Photography is all about delivering a message.  Just like a painting, the tool you chose to deliver this message could support the message and help it get in the memory of the viewer.  The picture is always asking the viewer: “Will you remember me?”  Here is where the Lensbaby Composer can help.

Get original pictures with the Lensbaby Composer

The choices you make when taking the picture are impacting the message.  Composition, framing, depth of field, exposition and so on… all of these are influencing the message.

The lens also impacts the picture taken.  In this case, I chose the Lensbaby Composer with the Double Glass optic.  I felt that Claude Monet deserves it.

The Lensbaby Composer really needs to get used to.  There are multiples controls to understand and master:

  • Focusing is manual.  Looking through the viewfinder, you turn a control ring on the lens to manually focus.
  • You control aperture manually by inserting an aperture ring, from wide open f2 (no ring) to f22.  A magnetic tool enables you  to change the aperture.
  • By tightening a mechanism using an extra control ring, near the camera body, you control the tilting the lens.
  • There is no electronic in the lens.  Exif data will not record aperture or the lens name.

As you know, reducing the aperture increase the depth of field.  By inserting the aperture ring the light reaching the viewfinder is reduced and focusing is more difficult under low light.  Normal lens would stay wide open and will close down only when the picture is actually taken.  The Lensbaby Composer does not work that way.  When inserting the f16 ring, you lose light while composing.

This lens is somewhat sharp in the middle of the frame and is softer, if not blurry, in periphery. Setting the lens at an angle of 90 degrees to the sensor, will center the sharp zone in the frame.  Tilting the lens in any direction will change move the sharp area accordingly.

This sharp area is very small at f2 and gets larger by f8.  From f8 to f22, the sharp zone become larger but diffraction increase due to diffraction and to the very poor quality of double glass optic.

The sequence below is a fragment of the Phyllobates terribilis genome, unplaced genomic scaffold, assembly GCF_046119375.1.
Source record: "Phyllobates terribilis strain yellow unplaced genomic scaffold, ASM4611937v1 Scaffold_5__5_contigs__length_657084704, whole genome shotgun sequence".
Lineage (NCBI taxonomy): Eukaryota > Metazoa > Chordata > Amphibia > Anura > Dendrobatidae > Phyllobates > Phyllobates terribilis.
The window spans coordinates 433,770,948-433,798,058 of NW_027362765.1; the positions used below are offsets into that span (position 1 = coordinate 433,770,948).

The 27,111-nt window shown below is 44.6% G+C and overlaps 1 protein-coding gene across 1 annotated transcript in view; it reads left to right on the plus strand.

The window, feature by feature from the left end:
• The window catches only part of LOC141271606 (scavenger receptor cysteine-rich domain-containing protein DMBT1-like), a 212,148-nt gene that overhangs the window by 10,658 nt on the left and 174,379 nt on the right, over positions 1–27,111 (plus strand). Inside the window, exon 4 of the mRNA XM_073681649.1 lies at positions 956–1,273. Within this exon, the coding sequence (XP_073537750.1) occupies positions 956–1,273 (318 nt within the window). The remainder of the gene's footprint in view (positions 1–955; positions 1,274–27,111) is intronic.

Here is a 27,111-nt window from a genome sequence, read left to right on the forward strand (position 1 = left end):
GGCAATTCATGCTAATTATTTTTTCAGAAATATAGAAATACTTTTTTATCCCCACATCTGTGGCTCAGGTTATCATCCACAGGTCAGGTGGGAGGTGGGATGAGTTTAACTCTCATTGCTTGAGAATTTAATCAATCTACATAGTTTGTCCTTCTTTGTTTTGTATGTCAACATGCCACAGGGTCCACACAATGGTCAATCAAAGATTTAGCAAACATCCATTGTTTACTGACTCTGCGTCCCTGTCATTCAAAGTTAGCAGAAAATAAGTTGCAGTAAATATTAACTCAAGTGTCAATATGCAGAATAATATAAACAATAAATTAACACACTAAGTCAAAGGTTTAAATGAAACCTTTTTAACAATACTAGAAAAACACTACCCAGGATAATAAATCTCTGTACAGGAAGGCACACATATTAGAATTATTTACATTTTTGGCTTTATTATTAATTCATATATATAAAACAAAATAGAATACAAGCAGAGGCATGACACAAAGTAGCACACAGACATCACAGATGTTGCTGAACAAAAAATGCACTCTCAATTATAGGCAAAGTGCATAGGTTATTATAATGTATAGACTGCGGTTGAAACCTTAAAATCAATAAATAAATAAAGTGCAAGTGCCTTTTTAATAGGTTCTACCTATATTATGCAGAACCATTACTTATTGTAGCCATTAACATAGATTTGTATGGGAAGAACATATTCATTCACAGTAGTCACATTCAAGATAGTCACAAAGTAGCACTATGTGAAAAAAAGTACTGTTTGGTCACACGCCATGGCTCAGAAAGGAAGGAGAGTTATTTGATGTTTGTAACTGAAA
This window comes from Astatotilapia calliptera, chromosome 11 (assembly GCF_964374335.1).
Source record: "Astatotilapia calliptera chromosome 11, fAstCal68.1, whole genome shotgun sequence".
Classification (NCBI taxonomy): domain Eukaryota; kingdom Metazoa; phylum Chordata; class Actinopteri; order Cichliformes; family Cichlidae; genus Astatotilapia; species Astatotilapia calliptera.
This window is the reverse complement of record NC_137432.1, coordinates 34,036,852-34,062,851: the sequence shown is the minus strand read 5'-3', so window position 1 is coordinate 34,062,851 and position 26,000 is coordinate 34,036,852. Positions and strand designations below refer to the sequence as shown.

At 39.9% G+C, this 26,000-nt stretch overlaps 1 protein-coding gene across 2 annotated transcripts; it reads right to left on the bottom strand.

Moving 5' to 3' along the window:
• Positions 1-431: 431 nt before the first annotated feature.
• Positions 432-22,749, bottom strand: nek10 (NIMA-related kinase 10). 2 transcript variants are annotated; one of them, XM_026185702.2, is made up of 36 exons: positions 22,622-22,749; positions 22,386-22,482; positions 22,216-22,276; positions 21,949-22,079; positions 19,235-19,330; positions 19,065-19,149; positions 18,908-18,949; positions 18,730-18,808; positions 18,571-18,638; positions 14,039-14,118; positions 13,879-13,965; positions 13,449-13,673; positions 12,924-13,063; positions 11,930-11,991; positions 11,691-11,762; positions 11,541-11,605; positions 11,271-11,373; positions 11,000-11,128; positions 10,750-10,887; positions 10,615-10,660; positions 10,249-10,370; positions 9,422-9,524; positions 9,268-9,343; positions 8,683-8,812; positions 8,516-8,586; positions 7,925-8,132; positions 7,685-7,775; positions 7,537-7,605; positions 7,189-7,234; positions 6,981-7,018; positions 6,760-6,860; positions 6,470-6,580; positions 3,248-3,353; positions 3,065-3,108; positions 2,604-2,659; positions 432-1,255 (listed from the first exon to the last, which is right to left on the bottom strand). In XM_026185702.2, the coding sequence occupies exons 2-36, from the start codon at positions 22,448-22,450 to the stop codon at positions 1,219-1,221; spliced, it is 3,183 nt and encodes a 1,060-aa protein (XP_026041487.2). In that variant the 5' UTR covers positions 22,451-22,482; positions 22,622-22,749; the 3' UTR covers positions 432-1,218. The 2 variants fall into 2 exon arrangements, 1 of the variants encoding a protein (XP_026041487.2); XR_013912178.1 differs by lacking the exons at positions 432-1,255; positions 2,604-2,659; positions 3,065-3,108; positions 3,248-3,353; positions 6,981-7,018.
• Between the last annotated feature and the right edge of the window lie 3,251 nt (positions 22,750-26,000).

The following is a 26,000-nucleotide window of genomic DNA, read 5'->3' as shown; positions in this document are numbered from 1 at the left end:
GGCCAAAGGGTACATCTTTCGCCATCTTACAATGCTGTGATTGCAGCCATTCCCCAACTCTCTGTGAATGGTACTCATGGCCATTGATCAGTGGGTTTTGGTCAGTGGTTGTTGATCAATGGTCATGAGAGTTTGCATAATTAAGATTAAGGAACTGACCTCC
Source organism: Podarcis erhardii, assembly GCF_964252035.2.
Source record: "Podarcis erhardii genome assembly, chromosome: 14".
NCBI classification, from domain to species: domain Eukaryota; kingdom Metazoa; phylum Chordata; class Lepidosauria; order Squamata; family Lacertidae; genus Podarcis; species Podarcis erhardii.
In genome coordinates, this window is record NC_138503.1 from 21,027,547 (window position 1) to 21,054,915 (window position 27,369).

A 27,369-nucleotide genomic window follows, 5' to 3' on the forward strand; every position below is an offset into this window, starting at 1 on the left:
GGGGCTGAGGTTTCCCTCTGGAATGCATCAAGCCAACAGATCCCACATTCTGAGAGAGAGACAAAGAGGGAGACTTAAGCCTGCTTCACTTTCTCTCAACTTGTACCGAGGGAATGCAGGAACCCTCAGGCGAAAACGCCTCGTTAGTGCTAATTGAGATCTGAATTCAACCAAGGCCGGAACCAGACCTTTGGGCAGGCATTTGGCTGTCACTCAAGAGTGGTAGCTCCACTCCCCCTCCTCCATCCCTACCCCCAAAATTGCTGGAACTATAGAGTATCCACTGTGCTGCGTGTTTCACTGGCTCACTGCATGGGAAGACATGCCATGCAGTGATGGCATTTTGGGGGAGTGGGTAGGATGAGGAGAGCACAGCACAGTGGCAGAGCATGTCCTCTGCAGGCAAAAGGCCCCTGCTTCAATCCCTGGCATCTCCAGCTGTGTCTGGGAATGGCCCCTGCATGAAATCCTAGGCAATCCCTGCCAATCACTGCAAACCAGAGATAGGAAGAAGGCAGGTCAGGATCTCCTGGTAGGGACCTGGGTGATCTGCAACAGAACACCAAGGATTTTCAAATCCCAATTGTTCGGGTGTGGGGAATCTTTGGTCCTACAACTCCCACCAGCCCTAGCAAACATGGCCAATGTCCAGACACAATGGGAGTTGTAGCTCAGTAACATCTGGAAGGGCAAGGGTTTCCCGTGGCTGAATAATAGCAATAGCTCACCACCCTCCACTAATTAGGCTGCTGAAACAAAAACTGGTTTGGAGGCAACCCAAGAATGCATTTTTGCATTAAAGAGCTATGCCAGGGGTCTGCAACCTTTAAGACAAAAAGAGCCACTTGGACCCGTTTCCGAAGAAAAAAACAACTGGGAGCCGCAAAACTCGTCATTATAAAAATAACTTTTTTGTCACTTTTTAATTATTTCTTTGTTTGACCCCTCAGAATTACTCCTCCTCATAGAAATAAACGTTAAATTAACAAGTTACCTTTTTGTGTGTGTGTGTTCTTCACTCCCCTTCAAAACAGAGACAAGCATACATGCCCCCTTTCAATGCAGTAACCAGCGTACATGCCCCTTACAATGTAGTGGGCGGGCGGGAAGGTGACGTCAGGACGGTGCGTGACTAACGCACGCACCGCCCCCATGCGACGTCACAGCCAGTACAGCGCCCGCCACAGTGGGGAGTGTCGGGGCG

This might sounds bad but this is exactly what this lens is designed to do.  Create a variable sharp zone in the frame, sharp zone that could be controlled and placed where we want it. Sharp zone that could be reduced or enlarged by using different aperture rings.

In the above picture of “Rue Claude Monet” I wanted to create a blur that is line with the style created by Claude Monet.  Claude Monet was known for being one of the founders of the Impressionism painting. Impressionism is derived from his painting “Impression, Sunrise”

When delivering a message, the subject usually needs to be sharp and in focus, however the surrounding pictures elements could be distracting and using the Lensbaby Composer allow for more control on what will be in focus and how out of focus the rest of the picture will be.

Real Tilt Shift lens can do this also.  However they are pricier than the Lensbaby Composer.

In future articles I will review various accessories that work with the Lensbaby Composer.

The Lensbaby is in my bag with me when I go out for a shoot.  I don’t use it often, however, there is nothing like this lens when I need to isolated the subject from its surrounding elements.

Additional gear reviews.

Do you use Blur or Out of Focus to lead the eyes of the viewer on your subject?

Do you use specialty lens like the Lensbaby Composer?

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